I get ideas about what is essential when packing my suitcase¨
Diane Von Furstenberg
Packing Tips: An Introduction
One of the biggest challenges in my Fifty-Plus Nomad adventures has been packing correctly. I have made many mistakes. Some of which have been expensive and painful. Fortunately, however, over time, packing has become a routine that seldom takes very long, and, usually, I pack things that I use during my trips.
That said, I have learned a lot of tips that should help Fifty-Plus Nomads to avoid my mistakes, including the following:
My Top Packing Tips
Over the years, I have read and heard a lot of advice about how to pack correctly. Some of it has been useful and some not.
My hardest learned lesson from six years traveling around the world is that packing light is often NOT the best advice. Traveling for extended periods worldwide as a fifty-year-old is different from sporting a backpack as a twenty-year-old on a month-long backpacking trip around Europe. I suspect that other Fifty-Plus Nomads will reach this conclusion as well.
That said, a lot of expert packing tips have proven very useful to me over the years. The following text summarizes the top tips that I have learned work well for me:
Expert Packing Tips that I Constantly Follow
The following is a list of tips that I have found on various experts’ websites and books that I have followed consistently. I would recommend that all Fifty-Plus Nomads, whether they are packing light or not, do the following:
- Take only things you can part with. Chances are some of the stuff you pack, particularly garments, will be lost, stolen, left behind, improperly cleaned, etc. (Often in Third World countries clothes are hand washed and beaten, which tends to make them threadbare quickly but extremely clean).
- Make sure you have a comfortable pair of walking shoes, preferably water-resistant ones. If you plan to buy new shoes for a trip, buy them well ahead of time and wear them every day until you leave, to avoid blisters. I bring two closed toes shoes and two pairs of sandals and change them frequently. Travel wears shoes down. It causes them to get smelly and can cause you to get fungus problems if you wear the same pair of shoes all the time. I usually select closed toes shoes that can be used in semi-formal settings and are easy to slip off (like boat shoes) instead of tennis shoes. They can be worn for almost all situations, and are easy to take off in a pinch (like through airport security).
- Pack things in an order that works for you. Put the things that you will frequently use on top so that they are easy to get to, and do not have to refold items. Then pack your toiletry kit away from your clothes (if possible, in a separate pocket) to avoid leakage. Then, use undergarments and socks to tuck in gaps between garments. If your bag has a zippered upper compartment, use that space for dirty clothes. (If not, travel with a dirty clothes bag). I also use dirty clothes to wrap anything breakable that I have bought along the way.
Some Other Ways to Pack Light and Well
- One of the more natural ways to reduce weight nowadays is to limit how many paper items you take with you on a trip. Between smartphone apps and Kindle-like devices, you do not need to take along maps, guidebooks, reading material, etc. That said, I must admit that if I am taking a short trip, I will usually take paper books and maps with me because I find them easier to read and use.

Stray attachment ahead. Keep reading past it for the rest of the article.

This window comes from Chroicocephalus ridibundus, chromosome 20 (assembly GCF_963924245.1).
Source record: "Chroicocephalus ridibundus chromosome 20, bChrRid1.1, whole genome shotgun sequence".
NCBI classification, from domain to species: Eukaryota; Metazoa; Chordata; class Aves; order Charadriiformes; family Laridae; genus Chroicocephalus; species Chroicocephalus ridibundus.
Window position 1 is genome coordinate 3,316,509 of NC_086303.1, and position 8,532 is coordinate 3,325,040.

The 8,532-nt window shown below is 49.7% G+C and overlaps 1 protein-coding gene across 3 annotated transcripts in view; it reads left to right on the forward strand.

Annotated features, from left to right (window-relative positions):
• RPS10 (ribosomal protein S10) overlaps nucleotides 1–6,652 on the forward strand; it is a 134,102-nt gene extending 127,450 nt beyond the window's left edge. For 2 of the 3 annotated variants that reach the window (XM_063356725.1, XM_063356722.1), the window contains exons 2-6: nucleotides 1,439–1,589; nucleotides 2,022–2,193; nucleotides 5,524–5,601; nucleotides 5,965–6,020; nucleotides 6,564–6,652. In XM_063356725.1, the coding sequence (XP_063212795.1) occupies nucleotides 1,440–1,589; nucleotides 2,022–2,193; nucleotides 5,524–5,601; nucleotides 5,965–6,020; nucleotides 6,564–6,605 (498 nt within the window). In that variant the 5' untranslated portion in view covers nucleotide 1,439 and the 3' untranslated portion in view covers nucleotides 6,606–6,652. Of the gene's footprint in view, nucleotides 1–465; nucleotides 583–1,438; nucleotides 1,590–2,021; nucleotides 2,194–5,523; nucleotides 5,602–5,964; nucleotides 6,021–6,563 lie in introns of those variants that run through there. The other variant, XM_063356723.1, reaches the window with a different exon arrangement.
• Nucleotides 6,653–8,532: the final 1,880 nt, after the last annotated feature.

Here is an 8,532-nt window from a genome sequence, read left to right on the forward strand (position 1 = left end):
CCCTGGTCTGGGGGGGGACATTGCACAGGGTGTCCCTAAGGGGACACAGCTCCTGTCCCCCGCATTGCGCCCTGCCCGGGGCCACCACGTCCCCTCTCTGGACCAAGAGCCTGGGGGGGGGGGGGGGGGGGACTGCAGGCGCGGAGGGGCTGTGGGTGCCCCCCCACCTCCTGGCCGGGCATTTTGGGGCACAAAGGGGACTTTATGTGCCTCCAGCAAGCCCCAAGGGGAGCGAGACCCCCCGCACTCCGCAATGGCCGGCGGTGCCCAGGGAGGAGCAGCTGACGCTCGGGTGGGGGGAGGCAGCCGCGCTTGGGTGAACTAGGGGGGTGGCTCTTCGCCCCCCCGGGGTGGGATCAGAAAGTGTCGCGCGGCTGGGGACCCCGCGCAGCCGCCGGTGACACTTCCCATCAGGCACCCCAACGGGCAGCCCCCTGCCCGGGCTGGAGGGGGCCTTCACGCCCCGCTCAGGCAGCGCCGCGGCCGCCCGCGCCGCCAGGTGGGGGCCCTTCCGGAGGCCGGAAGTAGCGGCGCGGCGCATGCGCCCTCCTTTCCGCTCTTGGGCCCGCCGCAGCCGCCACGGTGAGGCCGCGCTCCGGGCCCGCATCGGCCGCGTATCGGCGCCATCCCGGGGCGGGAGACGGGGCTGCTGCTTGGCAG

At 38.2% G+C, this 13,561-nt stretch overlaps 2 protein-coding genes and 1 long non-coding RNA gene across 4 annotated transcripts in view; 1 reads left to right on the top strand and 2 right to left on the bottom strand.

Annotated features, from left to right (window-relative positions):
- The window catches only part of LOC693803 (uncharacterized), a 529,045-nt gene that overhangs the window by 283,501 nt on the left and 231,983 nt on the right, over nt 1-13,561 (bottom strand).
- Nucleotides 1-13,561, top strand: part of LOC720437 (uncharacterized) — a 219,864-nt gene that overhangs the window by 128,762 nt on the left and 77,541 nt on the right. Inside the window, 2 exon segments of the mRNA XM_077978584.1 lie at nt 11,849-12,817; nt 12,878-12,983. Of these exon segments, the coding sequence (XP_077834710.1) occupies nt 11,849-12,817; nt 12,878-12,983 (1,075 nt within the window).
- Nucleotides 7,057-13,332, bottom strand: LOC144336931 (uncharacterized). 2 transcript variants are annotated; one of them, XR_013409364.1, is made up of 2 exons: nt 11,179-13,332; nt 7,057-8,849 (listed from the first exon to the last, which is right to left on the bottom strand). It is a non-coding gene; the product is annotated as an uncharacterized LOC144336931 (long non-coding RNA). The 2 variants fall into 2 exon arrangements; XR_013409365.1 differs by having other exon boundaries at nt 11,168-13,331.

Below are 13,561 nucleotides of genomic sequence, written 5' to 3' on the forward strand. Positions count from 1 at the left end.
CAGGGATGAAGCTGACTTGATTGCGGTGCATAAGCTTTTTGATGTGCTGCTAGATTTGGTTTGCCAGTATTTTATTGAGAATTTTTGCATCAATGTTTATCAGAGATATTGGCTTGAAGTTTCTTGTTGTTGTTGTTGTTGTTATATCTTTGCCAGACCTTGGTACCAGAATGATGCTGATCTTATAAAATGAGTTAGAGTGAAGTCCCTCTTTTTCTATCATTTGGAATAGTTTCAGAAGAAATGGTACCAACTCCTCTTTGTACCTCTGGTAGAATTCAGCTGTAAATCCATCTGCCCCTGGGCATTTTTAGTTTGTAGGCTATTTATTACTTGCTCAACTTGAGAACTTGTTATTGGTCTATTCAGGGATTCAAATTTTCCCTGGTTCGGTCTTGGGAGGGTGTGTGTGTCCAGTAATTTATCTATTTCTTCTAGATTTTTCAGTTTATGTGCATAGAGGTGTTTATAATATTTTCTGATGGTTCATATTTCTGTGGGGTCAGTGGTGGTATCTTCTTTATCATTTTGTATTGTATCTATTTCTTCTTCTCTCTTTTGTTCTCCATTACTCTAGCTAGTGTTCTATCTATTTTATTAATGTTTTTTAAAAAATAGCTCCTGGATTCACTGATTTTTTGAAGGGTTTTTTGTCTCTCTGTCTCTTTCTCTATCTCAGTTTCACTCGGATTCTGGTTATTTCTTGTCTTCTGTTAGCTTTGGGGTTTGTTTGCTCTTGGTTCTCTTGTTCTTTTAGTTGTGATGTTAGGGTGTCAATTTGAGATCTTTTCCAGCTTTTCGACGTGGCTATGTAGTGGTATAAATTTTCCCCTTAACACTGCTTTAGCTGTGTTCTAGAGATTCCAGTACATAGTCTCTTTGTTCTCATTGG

- If you have access to a car, place your clothes on hangers and hang the clothes upon the cars’ backseat hanger rack (usually on top of the window). I have read that there are devices designed for this purpose, but have never tried them.
Toiletries and Medical Items
- Carry small, sample sized containers of all liquid products. I usually can buy another small size container of a similar product quickly in a big box store almost everywhere in the world. I also often take the little bottles of shampoo for hotels (sometimes even mouthwash, etc.) for use later. If I only find large containers of a product that I like, I will buy a smaller container and pour the product into the bottle. When necessary, I will leave the larger container with any leftover liquid in the hotel or bedroom when I leave.
- Small containers not only reduce weight but also help to avoid problems when things leak. I only bring a large container when it can’t leak much, does not weigh much, and is hard to refill i.e., toothpaste.
- Keep all toiletries in a kit (with multiple sections). I got a toiletry kit (from Jansport) that I regularly use, fifteen years ago. Having a toiletry kit (and using small size containers) avoids problems when things leak. Look for a kit with a hook so you can hang it up if necessary. I also find that this helps when I have to wash out the kit after something has leaked. (I even wash the empty kit in the laundry occasionally since after a time it can get dirty).
Pharmaceuticals and Toiletries
- I make sure I have the following toiletries and medicines with me most of the times on the road:
- an antibiotic ointment
- insect repellant
- suntan lotion
- aloe vera (great in case of sunburn)
- anti-diarrhea medicine
- cold medicine
- antifungal cream (like Tinactin)
- Tiger Balm/Ben Gay (for muscle aches)
- Experts usually recommend bringing even more of these products with you. However, I have found that my list works for me because:
- I am inclined to travel in cities by myself (where medical care and supplies are usually relatively easy to find).
- travel to rural areas in groups (I can get help from the guide to negotiate the health care issues in these areas).